Big, sweeping changes to any established market run the risk of unintended consequences, particularly when those changes result from multiple pieces of legislation and regulation, often written independently of each other and introduced more or less at the same time.
The UK’s Financial Conduct Authority (FCA) now thinks it might have spotted some in the commodity markets, warning in a report published at the end of last month about the impact a retreat by investment banks may have on market liquidity and transparency.
None of this will come as any surprise to commodity derivatives users. Several banks have scaled back or pulled out entirely from physical commodity markets over the past year or so – a move that some have attributed to new regulations – and industry participants have been warning about the affect this may have on market dynamics for some time.
The regulatory changes are coming from several directions: the Dodd-Frank Act and Volcker rule in the United States; the European Market Infrastructure Regulation, revised Markets in Financial Instruments Directive and Market Abuse Regulation in the European Union and the Basel III capital and liquidity rules. And additional changes could be on the way, with the U.S. Federal Reserve Board releasing an advance notice of proposed rule-making in January that could impose tougher restrictions on U.S. financial holding companies trading physical commodities.
While stressing that it believes these measures are necessary and appropriate, the FCA notes the balance in commodity market participation is changing, with banks playing less of a role and other participants – specifically, commodity trading firms – taking up some of the slack. This comes with some potential challenges. For one thing, these firms tend to operate outside the UK, which could pose a challenge to the FCA’s market supervision.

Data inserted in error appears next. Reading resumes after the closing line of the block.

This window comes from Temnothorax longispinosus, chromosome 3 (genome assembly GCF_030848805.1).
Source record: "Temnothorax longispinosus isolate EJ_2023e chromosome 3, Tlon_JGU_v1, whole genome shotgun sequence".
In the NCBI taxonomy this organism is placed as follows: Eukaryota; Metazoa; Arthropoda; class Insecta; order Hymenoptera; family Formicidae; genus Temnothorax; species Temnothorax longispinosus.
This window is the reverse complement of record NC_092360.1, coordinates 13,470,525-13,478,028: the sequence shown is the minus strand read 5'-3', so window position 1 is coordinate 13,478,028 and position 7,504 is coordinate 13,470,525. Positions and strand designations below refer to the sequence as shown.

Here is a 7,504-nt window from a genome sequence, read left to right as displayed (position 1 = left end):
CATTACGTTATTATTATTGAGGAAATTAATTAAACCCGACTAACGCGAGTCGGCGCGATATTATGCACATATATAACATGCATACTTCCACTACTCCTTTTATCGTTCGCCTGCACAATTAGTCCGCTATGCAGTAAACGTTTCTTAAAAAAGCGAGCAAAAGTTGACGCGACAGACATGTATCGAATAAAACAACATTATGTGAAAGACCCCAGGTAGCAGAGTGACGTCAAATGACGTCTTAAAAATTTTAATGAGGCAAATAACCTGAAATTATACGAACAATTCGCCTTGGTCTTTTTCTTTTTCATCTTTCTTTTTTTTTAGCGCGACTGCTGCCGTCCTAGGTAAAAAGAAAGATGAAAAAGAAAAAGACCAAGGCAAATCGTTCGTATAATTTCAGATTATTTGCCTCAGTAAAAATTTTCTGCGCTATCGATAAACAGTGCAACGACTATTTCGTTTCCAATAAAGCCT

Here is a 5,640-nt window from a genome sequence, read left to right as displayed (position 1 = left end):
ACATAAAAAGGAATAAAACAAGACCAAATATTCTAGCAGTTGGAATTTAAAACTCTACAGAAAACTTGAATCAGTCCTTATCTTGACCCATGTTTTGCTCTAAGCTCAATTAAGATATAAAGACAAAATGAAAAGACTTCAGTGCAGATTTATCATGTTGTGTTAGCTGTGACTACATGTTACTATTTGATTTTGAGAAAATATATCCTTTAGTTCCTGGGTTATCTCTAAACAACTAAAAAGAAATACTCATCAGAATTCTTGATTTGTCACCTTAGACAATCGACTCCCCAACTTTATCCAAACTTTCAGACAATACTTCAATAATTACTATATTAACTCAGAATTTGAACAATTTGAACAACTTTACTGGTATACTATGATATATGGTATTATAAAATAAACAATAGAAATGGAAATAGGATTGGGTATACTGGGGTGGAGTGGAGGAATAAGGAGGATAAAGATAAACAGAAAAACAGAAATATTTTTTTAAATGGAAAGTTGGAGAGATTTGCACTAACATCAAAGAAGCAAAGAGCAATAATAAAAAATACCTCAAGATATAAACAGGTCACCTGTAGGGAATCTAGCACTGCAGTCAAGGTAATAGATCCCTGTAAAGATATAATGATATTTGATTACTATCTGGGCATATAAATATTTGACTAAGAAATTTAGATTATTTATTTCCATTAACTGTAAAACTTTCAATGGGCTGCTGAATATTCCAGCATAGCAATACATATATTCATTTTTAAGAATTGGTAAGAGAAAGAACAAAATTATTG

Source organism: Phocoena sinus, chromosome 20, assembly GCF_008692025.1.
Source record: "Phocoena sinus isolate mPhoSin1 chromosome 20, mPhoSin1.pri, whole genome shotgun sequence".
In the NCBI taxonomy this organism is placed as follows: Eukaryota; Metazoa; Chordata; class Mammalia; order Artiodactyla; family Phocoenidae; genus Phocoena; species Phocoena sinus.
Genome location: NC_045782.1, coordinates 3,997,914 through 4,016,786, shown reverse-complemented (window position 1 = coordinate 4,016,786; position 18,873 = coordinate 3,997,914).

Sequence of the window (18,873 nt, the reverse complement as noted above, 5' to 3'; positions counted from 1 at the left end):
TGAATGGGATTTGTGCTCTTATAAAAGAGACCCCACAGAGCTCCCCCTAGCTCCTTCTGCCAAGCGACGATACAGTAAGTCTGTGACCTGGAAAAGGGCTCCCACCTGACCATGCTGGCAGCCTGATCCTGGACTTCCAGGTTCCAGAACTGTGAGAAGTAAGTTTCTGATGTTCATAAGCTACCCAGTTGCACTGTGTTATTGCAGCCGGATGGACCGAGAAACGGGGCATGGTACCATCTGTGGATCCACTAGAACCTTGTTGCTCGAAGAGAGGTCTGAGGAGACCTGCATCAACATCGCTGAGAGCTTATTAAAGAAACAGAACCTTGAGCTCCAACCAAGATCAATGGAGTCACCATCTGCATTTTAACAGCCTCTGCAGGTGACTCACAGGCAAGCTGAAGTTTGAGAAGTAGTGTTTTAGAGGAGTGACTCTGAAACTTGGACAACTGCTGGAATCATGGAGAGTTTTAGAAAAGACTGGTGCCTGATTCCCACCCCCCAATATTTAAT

More to the point, however, the FCA acknowledges that regulation has actually become a driver of market change, rather than being a response to it. The new market reality could mean fewer market participants, less liquidity, less customer choice, less transparency, competitive inequality and high barriers to entry. That’s not an ideal scenario for anyone – including the FCA. A comment towards the end of the paper perhaps sums it up best: the legislation has been implemented in response to decisions taken by the Group of 20 nations in 2009, but “markets have changed since then and the risks now are less about growing markets and a rising tide of speculative activity and more about a lack of liquidity and a retreat by classes of participants”.
So, what’s the way forward? It seems unlikely the regulatory to-do list will change any time soon, but it opens the door to new debate about the changes in commodities markets, and raises the very legitimate question of whether this is where we want to be.